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June 12, 2013
What a great feeling, for the first time in several days I awake up to sun and clear skies! Walking the dog and feeling the warm sun on my face was so sweet. While several days of rain is hardly unusual for this time of year, and frankly good for my garden, it is a drag to go through day after day of damp dreary days. It puts climbing out of the equation and cycling on the low end of desirable outdoor activities. [sigh] At least things are looking up for the weekend. Even tho I'm going to be working all the time, yes it's Motorcycle Week, I hope you folks get the opportunity to take advantage of better weather.
How many times have you been climbing and found a nut, Tricam or cam firmly stuck in a crack and left behind? Or perhaps found a carabiner on a bolt at a crux move that someone has obviously bailed from? If you got the piece of gear out, or you easily make the move past the biner, did you cry BOOTY and exhaust in the joy of acquiring a piece that you didn't pay for? Just like pretty much everyone else, I've done that, and haven't thought too much about it. It's always been a part of the climbing experience.
But what about slings, rings or carabiners on an anchor tree…or perhaps even pins? Do you feel OK about taking them? Lots of times I will do a route and there will be a rap anchor on a tree that time, but the next time it's gone! I've even put up a new route and set up an anchor where I couldn't put in a bolt/chain anchor, only to come back at another time to find the slings and rings gone! Did someone feel that the anchor was somehow offensive, or were they so broke that they couldn't afford some sling and rings for their own route or other purposes? I know that many climbers son't have a lot of cash, but let's face it folks. How much do aluminum rings, or even steel heaven forbid, actually cost. A couple of bucks, at the most?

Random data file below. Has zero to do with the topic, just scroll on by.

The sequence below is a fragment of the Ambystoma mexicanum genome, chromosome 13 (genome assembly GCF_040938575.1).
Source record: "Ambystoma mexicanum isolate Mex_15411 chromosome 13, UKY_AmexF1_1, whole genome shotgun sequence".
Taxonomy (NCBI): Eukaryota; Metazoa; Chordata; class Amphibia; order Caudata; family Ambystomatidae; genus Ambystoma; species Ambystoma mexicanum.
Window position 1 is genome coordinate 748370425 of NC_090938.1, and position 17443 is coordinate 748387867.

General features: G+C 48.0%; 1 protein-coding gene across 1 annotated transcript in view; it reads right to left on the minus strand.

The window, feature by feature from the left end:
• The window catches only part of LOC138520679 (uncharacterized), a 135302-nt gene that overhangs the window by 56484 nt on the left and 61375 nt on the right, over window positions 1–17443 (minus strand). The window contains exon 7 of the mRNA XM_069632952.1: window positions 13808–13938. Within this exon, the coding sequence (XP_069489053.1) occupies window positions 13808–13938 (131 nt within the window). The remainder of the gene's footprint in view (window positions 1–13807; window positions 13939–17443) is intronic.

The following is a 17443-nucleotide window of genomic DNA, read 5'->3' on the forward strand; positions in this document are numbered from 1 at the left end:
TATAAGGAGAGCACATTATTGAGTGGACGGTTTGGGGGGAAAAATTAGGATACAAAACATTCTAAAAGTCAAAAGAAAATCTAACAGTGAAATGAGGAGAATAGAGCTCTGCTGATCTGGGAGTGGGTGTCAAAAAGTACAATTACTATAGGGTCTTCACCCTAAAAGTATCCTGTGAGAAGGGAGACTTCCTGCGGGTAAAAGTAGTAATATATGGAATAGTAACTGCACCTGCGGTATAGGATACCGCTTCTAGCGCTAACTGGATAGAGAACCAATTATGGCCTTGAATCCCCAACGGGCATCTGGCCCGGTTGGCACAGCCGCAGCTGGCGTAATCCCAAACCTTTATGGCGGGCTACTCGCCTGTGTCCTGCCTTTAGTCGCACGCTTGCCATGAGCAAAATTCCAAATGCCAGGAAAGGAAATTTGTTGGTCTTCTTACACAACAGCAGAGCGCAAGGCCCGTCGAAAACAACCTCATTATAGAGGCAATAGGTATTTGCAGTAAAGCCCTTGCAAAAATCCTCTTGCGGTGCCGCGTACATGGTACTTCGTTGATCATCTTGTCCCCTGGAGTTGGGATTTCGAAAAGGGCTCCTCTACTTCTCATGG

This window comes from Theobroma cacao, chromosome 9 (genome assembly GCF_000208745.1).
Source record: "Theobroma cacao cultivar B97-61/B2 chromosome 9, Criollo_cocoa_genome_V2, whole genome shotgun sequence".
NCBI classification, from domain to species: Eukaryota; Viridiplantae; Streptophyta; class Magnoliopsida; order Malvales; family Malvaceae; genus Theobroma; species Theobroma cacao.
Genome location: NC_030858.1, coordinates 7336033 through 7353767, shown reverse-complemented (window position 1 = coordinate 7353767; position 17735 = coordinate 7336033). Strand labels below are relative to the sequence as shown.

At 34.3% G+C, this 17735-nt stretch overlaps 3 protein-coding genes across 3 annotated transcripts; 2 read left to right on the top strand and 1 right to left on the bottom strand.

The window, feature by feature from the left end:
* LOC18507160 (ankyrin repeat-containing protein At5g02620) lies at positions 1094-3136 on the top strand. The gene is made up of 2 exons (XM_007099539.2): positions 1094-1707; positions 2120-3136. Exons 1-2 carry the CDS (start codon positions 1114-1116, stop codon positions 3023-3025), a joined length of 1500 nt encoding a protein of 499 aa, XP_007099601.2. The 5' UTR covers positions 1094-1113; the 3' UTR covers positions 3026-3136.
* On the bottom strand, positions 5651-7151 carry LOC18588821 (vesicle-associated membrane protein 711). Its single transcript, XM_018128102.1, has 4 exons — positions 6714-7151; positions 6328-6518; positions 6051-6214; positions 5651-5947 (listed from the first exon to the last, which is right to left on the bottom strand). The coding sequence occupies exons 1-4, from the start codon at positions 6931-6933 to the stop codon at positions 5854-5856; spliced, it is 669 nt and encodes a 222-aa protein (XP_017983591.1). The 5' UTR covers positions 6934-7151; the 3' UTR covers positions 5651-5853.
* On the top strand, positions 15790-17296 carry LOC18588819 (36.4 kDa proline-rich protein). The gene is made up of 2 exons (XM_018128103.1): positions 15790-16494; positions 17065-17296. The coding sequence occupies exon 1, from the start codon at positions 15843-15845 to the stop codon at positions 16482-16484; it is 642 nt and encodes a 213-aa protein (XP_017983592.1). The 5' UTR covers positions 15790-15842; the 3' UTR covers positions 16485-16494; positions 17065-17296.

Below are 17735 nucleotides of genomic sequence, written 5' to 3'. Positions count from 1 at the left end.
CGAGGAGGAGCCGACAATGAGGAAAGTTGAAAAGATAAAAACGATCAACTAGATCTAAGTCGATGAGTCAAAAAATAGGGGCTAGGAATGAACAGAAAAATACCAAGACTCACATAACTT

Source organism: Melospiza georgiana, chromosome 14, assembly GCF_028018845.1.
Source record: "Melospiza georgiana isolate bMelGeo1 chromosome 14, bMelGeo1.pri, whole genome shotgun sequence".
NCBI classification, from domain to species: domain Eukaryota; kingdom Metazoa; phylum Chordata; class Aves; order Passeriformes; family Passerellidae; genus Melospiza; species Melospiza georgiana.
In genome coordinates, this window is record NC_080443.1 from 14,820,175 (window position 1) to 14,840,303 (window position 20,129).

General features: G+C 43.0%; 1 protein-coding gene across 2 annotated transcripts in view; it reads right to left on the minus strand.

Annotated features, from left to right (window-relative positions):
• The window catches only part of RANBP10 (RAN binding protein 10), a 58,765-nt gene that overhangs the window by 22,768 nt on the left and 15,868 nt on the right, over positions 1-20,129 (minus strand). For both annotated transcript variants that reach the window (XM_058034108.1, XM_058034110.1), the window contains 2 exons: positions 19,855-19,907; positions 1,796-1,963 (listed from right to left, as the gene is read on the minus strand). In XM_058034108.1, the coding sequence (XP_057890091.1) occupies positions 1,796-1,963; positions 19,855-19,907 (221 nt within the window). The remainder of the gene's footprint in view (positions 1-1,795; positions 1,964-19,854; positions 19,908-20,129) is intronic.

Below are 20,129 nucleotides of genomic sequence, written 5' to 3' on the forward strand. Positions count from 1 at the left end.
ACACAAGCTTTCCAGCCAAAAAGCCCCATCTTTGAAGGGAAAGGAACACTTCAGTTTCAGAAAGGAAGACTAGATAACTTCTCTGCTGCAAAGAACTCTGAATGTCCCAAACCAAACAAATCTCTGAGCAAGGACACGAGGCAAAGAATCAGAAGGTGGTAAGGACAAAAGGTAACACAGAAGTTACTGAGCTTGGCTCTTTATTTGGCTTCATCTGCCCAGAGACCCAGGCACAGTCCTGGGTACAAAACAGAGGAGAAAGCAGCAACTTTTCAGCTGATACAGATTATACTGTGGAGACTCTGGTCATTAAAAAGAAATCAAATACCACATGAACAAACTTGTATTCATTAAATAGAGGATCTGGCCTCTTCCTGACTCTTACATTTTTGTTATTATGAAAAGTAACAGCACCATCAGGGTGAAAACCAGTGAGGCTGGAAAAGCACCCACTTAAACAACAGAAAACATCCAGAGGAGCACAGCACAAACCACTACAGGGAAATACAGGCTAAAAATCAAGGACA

A friend of mine told me a story about how they did a popular ice climb last winter. At the top they found a fairly new cordelette attached to the normal tree anchor, and extended to a better tree back further, basically backing up the usual tree anchor. When his partner came up he got all excited and proclaimed the cordelette as BOOTY! My friend tried to explain that in fact this was NOT booty, but had been donated by a climber to the community as a public service and thus should be left in place. Interestingly, a five minute conversation at the top of the climb did nothing to dissuade the younger climber from this opinion. It was there, so it was free for the taking!
This was brought up to me personally recently. Some friends and I have been working on some possible new routes on a somewhat obscure part of a local craig. We did put up the first part of one route, put in an anchor and left a rope on the climb to facilitate getting up and down easily. This was on a part of the cliff that almost no one visits, and the rope was almost invisible unless you were right by it. This was not a new rope by any means, and one we probably wouldn't lead on, but it was perfect to jug on, to hang on while cleaning and to occasionally TR on while working on other routes alongside. As you know, the weather has been pretty funky off and on for the past couple of weeks, sometimes for 3-4 days at a time, so that rope has been there for a couple of weeks. After several rainy days the weather cleared for a day and my friends went back there to find footprints all around the base of the climb and the rope gone!